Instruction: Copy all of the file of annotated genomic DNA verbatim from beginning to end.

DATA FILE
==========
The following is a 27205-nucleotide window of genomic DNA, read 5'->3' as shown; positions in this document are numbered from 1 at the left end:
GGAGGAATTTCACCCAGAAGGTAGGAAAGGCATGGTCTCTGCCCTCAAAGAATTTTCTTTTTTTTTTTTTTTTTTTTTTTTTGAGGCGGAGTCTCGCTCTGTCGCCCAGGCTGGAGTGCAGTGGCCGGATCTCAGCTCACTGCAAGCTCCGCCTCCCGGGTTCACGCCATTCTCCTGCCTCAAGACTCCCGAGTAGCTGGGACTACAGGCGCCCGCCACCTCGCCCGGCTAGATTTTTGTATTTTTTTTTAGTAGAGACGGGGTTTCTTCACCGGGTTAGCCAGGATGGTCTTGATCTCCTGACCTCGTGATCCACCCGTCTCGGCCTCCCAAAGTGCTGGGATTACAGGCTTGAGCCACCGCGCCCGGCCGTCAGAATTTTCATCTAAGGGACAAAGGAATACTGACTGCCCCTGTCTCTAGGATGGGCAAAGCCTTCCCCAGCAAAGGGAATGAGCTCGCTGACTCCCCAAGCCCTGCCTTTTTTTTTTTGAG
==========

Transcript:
The following is a 27205-nucleotide window of genomic DNA, read 5'->3' as shown; positions in this document are numbered from 1 at the left end:
GGAGGAATTTCACCCAGAAGGTAGGAAAGGCATGGTCTCTGCCCTCAAAGAATTTTCTTTTTTTTTTTTTTTTTTTTTTTTTGAGGCGGAGTCTCGCTCTGTCGCCCAGGCTGGAGTGCAGTGGCCGGATCTCAGCTCACTGCAAGCTCCGCCTCCCGGGTTCACGCCATTCTCCTGCCTCAAGACTCCCGAGTAGCTGGGACTACAGGCGCCCGCCACCTCGCCCGGCTAGATTTTTGTATTTTTTTTTAGTAGAGACGGGGTTTCTTCACCGGGTTAGCCAGGATGGTCTTGATCTCCTGACCTCGTGATCCACCCGTCTCGGCCTCCCAAAGTGCTGGGATTACAGGCTTGAGCCACCGCGCCCGGCCGTCAGAATTTTCATCTAAGGGACAAAGGAATACTGACTGCCCCTGTCTCTAGGATGGGCAAAGCCTTCCCCAGCAAAGGGAATGAGCTCGCTGACTCCCCAAGCCCTGCCTTTTTTTTTTTGAG